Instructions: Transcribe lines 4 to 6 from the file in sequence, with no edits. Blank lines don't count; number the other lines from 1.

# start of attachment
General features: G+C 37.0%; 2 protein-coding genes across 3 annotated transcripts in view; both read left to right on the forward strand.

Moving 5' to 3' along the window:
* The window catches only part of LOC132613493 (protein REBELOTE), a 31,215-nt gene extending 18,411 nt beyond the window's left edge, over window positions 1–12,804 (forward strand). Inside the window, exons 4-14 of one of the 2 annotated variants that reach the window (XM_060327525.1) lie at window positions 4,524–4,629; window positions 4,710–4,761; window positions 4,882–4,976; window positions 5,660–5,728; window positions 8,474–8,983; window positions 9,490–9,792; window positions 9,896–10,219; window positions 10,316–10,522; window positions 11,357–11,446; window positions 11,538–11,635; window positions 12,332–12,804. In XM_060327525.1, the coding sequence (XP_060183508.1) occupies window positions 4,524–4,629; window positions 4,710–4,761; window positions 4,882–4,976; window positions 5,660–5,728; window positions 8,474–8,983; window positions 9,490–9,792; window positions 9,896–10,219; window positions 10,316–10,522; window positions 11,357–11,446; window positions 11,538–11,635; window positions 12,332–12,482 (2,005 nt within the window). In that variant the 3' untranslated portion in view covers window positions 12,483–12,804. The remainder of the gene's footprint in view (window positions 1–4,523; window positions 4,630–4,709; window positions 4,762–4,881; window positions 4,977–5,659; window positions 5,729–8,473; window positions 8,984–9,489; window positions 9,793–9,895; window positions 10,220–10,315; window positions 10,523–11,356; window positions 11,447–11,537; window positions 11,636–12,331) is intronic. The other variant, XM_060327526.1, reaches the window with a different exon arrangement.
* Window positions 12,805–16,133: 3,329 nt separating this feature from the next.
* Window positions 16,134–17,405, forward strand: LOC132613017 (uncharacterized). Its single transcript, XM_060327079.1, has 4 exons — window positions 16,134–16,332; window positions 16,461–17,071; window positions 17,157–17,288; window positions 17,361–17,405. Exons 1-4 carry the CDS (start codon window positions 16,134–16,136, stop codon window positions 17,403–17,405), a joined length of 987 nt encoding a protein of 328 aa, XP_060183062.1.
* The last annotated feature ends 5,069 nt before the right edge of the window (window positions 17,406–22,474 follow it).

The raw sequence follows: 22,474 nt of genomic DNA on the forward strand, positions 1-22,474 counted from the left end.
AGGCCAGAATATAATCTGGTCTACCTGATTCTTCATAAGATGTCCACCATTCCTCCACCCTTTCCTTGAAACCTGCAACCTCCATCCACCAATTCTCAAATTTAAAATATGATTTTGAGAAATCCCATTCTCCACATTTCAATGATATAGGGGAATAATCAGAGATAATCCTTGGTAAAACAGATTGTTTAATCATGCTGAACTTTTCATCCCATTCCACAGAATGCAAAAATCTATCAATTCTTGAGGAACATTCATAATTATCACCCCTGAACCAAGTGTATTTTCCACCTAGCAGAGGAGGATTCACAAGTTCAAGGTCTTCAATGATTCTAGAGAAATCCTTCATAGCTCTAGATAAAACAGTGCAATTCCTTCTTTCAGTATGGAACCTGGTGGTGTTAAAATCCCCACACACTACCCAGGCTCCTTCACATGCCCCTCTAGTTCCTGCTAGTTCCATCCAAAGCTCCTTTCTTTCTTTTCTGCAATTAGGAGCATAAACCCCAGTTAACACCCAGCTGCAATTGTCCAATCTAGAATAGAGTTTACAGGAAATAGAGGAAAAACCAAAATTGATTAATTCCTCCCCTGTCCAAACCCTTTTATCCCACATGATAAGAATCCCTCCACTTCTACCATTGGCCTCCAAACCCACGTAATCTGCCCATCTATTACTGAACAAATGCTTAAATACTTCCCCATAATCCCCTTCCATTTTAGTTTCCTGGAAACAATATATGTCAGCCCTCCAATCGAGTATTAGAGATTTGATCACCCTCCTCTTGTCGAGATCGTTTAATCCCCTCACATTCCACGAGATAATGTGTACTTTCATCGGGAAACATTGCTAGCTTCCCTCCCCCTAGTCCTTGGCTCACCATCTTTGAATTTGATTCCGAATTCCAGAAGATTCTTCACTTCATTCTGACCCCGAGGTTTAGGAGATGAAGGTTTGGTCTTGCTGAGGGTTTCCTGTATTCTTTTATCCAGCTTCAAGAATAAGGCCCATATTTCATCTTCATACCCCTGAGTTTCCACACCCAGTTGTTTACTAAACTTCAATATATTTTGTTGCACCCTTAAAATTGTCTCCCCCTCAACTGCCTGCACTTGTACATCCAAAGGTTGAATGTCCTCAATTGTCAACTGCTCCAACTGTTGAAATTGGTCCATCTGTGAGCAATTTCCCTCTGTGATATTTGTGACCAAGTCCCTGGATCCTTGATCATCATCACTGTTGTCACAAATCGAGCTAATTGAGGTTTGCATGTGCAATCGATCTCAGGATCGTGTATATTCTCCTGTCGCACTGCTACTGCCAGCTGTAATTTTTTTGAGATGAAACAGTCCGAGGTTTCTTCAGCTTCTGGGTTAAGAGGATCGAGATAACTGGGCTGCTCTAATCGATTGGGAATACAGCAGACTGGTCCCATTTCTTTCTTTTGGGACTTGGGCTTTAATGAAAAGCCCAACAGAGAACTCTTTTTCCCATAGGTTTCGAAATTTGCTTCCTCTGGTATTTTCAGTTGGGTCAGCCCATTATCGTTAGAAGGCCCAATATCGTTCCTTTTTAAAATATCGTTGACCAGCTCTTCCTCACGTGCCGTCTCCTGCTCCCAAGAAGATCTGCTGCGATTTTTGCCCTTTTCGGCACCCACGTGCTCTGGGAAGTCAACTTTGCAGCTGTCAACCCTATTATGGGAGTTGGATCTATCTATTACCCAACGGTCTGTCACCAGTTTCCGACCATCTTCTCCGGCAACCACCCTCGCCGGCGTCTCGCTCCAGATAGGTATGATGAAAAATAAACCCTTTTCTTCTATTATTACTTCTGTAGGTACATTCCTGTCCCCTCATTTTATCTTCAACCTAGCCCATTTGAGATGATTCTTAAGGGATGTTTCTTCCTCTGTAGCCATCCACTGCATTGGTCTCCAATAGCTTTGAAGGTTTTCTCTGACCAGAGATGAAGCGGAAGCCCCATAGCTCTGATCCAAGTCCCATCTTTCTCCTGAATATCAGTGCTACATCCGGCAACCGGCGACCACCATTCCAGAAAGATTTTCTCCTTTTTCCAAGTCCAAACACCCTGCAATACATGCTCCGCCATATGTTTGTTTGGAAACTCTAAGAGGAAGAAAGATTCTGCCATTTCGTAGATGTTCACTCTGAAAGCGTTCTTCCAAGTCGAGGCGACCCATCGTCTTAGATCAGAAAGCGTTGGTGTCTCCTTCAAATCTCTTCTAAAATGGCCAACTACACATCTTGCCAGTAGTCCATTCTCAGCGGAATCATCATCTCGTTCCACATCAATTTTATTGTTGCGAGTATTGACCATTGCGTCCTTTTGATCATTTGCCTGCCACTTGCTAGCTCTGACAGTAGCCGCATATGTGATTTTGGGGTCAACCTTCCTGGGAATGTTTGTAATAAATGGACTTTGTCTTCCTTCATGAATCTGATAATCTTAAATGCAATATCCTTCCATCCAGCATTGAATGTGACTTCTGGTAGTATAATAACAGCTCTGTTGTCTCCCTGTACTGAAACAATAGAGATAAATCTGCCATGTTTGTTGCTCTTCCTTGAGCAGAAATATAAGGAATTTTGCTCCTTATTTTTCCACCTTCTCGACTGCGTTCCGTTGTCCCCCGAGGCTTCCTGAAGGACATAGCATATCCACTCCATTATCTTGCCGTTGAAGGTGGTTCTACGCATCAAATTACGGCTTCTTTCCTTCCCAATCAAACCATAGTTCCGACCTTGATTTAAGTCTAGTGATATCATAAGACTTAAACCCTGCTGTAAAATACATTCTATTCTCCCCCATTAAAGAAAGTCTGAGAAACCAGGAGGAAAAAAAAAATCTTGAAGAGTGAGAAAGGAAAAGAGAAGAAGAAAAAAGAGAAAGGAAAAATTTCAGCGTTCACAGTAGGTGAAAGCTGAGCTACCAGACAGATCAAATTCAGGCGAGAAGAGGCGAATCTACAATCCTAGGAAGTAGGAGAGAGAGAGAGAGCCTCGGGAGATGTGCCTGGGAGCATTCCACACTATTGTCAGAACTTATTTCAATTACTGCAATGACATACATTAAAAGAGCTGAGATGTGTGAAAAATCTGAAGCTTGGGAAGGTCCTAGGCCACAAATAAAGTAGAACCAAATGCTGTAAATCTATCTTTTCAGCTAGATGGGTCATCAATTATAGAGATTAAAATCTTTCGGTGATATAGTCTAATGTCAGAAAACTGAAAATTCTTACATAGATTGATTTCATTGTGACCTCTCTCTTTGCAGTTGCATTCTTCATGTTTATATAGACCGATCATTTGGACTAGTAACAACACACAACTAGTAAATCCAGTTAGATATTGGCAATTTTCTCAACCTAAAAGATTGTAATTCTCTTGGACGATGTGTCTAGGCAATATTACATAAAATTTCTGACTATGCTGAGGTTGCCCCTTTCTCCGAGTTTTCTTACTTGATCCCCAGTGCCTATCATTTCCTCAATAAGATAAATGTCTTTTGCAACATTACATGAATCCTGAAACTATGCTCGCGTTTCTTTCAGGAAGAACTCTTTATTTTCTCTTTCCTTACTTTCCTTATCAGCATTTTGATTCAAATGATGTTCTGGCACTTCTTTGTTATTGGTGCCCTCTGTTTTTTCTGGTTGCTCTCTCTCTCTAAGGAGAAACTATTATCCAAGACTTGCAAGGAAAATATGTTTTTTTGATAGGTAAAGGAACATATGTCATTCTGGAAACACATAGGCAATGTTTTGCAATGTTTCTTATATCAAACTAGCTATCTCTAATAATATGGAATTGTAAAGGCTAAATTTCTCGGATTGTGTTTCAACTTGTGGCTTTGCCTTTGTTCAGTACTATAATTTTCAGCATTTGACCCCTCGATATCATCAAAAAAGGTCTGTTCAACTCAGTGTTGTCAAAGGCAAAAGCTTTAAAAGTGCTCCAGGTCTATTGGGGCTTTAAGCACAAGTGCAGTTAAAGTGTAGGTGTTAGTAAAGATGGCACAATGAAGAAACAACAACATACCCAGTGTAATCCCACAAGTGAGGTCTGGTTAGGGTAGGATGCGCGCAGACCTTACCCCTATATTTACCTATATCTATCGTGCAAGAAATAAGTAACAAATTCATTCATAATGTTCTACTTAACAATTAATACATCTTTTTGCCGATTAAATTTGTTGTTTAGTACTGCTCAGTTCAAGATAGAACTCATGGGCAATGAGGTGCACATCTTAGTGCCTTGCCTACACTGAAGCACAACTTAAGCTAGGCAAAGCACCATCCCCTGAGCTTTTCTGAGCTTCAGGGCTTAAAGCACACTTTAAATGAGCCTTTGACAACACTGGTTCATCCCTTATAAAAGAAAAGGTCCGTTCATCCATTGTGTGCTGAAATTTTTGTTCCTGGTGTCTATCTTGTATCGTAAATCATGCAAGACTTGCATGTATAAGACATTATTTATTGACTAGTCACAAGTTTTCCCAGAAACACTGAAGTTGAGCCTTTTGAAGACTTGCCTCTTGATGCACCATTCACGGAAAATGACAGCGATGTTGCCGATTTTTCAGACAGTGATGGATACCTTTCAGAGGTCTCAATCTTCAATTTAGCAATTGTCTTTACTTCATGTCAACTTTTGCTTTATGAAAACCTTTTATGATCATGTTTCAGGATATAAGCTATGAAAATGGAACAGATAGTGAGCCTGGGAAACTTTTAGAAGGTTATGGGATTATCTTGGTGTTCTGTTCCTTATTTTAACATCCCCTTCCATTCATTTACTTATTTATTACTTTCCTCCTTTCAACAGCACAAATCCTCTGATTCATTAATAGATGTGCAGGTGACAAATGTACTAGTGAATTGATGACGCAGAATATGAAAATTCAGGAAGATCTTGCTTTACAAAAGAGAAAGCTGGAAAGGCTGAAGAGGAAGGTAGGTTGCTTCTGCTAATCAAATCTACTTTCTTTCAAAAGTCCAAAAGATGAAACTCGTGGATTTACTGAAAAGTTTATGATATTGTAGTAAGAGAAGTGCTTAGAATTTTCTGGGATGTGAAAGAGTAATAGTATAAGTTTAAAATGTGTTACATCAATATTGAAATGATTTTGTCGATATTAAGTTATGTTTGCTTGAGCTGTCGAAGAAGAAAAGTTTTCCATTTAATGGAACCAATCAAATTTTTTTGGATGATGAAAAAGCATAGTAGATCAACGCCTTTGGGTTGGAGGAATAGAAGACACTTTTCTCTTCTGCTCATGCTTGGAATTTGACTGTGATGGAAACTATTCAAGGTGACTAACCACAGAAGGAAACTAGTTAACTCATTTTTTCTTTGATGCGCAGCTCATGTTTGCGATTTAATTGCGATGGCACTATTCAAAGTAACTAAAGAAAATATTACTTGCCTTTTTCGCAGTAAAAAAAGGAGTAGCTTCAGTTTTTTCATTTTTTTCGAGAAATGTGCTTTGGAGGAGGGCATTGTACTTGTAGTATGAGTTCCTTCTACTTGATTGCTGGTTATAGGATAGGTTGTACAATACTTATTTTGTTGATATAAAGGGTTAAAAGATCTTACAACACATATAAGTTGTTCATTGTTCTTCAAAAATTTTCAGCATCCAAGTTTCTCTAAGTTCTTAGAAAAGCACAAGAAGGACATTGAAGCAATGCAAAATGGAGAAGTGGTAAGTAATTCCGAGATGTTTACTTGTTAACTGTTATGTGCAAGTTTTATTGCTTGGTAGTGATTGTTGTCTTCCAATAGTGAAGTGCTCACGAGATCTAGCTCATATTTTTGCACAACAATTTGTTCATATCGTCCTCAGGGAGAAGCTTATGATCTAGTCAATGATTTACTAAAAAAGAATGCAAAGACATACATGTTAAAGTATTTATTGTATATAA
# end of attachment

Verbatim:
* Window positions 12,805–16,133: 3,329 nt separating this feature from the next.
* Window positions 16,134–17,405, forward strand: LOC132613017 (uncharacterized). Its single transcript, XM_060327079.1, has 4 exons — window positions 16,134–16,332; window positions 16,461–17,071; window positions 17,157–17,288; window positions 17,361–17,405. Exons 1-4 carry the CDS (start codon window positions 16,134–16,136, stop codon window positions 17,403–17,405), a joined length of 987 nt encoding a protein of 328 aa, XP_060183062.1.
* The last annotated feature ends 5,069 nt before the right edge of the window (window positions 17,406–22,474 follow it).